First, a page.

Multiscale socio-ecological networks in the age of information
Lenormand, Maxime; Luque, Sandra; Langemeyer, Johannes; Tenerelli, Patrizia; Zulian, Grazia; Aalders, Inge; Chivulescu, Serban; Clemente, Pedro; Dick, Jan; van Dijk, Jiska; van Eupen, Michiel; Giuca, Relu C.; Kopperoinen, Leena; Lellei-Kovacs, Eszter; Leone, Michael; Lieskovsky, Juraj; Schirpke, Uta; Smith, Alison C.; Tappeiner, Ulrike; Woods, Helen
Peer reviewed, Journal article
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- Scientific publications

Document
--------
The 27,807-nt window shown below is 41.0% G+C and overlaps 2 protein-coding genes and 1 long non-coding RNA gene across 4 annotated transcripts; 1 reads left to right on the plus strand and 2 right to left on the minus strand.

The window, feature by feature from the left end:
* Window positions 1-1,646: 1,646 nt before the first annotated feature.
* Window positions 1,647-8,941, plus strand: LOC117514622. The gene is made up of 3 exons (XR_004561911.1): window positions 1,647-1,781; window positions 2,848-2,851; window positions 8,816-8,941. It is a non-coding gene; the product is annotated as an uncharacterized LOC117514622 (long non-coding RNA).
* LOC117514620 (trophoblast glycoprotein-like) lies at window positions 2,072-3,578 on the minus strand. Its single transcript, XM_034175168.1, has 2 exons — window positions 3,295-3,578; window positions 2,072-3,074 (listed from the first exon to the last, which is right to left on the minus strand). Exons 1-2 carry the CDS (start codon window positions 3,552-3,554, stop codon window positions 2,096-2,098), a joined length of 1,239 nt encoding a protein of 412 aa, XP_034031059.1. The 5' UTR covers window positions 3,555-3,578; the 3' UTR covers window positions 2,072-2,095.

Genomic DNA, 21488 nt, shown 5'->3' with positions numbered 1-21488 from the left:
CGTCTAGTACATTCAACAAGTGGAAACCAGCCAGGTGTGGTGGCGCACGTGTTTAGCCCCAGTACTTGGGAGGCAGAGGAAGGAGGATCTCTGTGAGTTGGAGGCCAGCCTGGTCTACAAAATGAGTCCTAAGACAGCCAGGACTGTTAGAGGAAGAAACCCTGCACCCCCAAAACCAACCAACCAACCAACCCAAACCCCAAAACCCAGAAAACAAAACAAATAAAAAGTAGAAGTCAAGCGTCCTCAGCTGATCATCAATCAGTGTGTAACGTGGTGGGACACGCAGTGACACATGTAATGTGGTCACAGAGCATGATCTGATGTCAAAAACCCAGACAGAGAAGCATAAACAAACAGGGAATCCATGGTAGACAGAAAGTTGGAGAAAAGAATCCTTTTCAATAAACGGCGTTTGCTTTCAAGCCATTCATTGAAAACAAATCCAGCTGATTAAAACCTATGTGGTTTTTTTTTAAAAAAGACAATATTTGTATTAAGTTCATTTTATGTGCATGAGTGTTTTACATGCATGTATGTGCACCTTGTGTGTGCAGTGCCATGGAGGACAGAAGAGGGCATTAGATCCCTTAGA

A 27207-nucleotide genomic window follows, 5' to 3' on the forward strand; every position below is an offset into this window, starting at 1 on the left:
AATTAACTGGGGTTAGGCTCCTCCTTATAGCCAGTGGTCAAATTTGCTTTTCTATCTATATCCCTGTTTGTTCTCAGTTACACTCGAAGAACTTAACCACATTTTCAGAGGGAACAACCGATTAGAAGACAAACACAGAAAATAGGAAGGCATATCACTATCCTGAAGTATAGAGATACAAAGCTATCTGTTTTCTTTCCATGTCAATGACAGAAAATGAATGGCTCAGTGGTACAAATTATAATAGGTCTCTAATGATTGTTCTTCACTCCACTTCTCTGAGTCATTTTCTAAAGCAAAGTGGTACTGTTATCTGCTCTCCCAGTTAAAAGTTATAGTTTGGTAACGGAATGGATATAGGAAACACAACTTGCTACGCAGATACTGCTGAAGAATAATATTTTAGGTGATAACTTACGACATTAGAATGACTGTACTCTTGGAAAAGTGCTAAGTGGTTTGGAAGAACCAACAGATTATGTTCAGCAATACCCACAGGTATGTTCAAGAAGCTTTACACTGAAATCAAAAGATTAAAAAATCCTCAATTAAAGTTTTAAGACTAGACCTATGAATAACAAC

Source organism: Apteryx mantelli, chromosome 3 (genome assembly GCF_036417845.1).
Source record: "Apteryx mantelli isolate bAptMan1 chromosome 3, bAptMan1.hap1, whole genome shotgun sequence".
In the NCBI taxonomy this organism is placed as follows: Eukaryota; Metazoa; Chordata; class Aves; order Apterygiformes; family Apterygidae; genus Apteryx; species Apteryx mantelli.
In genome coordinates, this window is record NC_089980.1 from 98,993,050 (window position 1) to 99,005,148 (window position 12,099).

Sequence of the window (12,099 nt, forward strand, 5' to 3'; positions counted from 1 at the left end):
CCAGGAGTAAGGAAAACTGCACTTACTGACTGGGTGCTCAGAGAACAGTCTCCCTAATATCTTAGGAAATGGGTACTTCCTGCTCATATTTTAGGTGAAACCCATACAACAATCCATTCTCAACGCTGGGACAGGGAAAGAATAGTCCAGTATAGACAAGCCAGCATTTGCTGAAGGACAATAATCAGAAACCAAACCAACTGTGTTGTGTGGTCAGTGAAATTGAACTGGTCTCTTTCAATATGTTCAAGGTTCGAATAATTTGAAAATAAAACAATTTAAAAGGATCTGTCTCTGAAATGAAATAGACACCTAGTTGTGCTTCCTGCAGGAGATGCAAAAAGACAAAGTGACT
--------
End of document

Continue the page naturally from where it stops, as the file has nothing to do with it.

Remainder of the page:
Interactions between people and ecological systems, through leisure or tourism activities, form a complex socio-ecological spatial network. The analysis of the benefits people derive from their interactions with nature—also referred to as cultural ecosystem services (CES)— enables a better understanding of these socio-ecological systems. In the age of information, the increasing availability of large social media databases enables a better understanding of complex socio-ecological interactions at an unprecedented spatio-temporal resolution. Within this context, we model and analyze these interactions based on information extracted from geotagged photographs embedded into a multiscale socio-ecological network. We apply this approach to 16 case study sites in Europe using a social media database (Flickr) containing more than 150,000 validated and classified photographs. After evaluating the representativeness of the network, we investigate the impact of visitors’ origin on the distribution of socio-ecological interactions at different scales. First at a global scale, we develop a spatial measure of attractiveness and use this to identify four groups of sites. Then, at a local scale, we explore how the distance traveled by the users to reach a site affects the way they interact with this site in space and time. The approach developed here, integrating social media data into a network-based framework, offers a new way of visualizing andmodeling interactions between humans and landscapes. Results provide valuable insights for understanding relationships between social demands for CES and the places of their realization, thus allowing for the development of more efficient conservation and planning strategies.